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14 thoughts on “Dagger To The Heart

  1. I believe that adversity is generally followed by good fortune- I was glad to see that you were smiling in most of the pictures . In as much as the Atlantic hurricane season is now history, what are your plans for new adventures ? Uncle Bob

  2. Well, I had NO idea ! Thought your stay in Panama was to escape the hurricane season. But, to have a rock, ON a map named Neko is very cool. Glad your ordeal is over and you are under sail. my spirit is with you.
    Jane

  3. Ugh! No matter what form your house takes, it seems there is always something expensive and unsatisfying to repair (though those swim steps do look quite satisfying). Fortunately, now that the work is done, you can go for a sail and try to shake it off. We’re missing you like crazy and still think you should try to get to Antigua for Valentine’s Day week–we’ll be there waiting for you.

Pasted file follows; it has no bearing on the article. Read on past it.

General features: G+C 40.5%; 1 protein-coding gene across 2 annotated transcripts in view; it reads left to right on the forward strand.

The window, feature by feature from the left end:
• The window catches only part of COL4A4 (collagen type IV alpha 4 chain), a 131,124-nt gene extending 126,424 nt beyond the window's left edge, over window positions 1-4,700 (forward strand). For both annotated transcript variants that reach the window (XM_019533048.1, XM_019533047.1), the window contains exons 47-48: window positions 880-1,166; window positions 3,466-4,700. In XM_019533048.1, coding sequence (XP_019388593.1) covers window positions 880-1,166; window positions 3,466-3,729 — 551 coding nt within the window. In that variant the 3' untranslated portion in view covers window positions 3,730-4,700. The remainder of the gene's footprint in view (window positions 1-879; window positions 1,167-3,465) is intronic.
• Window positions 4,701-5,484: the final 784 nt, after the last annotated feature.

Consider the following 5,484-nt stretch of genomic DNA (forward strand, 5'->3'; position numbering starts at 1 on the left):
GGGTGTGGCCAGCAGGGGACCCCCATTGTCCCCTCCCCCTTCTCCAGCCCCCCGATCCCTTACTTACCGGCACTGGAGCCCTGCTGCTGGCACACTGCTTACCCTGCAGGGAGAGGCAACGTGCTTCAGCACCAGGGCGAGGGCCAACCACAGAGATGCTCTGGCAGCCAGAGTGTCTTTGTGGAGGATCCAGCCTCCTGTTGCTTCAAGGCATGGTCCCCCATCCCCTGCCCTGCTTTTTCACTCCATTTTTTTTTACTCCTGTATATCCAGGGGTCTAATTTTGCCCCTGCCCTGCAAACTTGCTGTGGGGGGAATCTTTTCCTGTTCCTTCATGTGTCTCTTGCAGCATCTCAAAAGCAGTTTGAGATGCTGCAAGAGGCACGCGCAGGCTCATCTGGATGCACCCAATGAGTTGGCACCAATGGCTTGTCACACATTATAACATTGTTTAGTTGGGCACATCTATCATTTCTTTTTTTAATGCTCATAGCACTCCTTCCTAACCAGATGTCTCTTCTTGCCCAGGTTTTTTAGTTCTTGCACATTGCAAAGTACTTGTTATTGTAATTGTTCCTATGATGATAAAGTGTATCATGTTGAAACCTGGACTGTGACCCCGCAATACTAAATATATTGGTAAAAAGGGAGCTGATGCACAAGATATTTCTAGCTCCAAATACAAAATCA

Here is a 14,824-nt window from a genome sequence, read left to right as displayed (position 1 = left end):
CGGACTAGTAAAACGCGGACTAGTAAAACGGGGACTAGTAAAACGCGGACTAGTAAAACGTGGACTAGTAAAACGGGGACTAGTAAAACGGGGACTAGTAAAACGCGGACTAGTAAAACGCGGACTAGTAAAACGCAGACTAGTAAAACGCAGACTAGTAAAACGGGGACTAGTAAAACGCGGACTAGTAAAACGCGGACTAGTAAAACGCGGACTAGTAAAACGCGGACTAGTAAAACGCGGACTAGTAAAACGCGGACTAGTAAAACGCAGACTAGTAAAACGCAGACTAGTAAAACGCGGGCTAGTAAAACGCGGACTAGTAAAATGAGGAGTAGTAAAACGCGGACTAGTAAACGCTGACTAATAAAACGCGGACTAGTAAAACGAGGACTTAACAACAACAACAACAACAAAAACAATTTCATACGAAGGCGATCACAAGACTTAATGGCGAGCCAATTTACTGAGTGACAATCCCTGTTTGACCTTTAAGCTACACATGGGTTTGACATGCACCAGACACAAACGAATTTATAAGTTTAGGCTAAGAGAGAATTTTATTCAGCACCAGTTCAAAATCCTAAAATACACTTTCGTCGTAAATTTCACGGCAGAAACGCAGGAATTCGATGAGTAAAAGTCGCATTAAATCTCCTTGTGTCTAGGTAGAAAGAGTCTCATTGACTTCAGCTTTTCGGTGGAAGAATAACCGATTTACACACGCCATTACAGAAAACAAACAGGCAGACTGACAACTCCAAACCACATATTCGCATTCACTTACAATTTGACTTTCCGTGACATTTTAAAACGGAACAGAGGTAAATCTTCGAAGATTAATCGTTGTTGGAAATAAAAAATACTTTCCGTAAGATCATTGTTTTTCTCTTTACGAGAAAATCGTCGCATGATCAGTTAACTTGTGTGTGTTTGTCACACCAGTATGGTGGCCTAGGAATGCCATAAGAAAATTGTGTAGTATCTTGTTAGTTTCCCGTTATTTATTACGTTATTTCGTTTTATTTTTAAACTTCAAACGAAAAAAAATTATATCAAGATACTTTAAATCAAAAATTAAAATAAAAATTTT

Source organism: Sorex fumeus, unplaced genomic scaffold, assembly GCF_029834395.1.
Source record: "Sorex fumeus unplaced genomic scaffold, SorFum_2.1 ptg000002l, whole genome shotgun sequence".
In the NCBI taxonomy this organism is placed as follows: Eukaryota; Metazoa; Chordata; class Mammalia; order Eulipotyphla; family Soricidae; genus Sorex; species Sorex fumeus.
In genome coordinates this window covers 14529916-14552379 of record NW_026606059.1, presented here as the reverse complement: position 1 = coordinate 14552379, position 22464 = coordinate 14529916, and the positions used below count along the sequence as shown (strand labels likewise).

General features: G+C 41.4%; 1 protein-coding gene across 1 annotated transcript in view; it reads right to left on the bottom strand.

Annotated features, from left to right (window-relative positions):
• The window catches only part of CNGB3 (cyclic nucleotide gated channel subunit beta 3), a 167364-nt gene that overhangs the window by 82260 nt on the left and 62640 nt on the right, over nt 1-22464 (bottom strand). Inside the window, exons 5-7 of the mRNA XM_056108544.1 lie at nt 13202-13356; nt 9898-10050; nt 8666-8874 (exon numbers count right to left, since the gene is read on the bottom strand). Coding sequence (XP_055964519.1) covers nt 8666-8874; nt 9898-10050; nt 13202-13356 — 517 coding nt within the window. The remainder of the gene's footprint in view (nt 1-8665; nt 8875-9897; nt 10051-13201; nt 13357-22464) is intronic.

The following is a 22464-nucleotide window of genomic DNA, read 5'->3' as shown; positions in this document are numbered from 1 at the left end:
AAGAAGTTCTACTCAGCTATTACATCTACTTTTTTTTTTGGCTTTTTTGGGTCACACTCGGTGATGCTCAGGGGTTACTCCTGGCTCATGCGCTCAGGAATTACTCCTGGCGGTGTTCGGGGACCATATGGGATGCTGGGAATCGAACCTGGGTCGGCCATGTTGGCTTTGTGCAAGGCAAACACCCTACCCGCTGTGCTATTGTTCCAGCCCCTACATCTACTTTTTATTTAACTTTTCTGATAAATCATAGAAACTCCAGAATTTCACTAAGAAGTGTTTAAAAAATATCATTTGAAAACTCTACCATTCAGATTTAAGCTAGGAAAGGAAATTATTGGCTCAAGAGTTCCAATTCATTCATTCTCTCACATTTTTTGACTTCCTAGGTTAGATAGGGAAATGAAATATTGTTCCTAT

4. Pingback: Escape From Shelter Bay | Sailing on Neko

  5. Hmmm… Shelter Bay v Edgewater? It almost sounds like you were missing the Cort furniture and 3AM “wake-up calls”!!

    Stay safe!

    xo
    The Bagos

  6. Sorry for your ordeal! Betcha you will look back fondly on this time because it’s the human condition to remember the good times and diminish the bad…plus you got to know Panama! I love your posts. Thank you!

  7. But never forget – you now have a great story. Do you think we read your blog just to hear about sailing in the sunshine and having cocktails? Ok, well I do, but love hearing these stories too. They represent life, and will be the stories you tell when we are all 80 sitting around having cocktails. Safe journeys.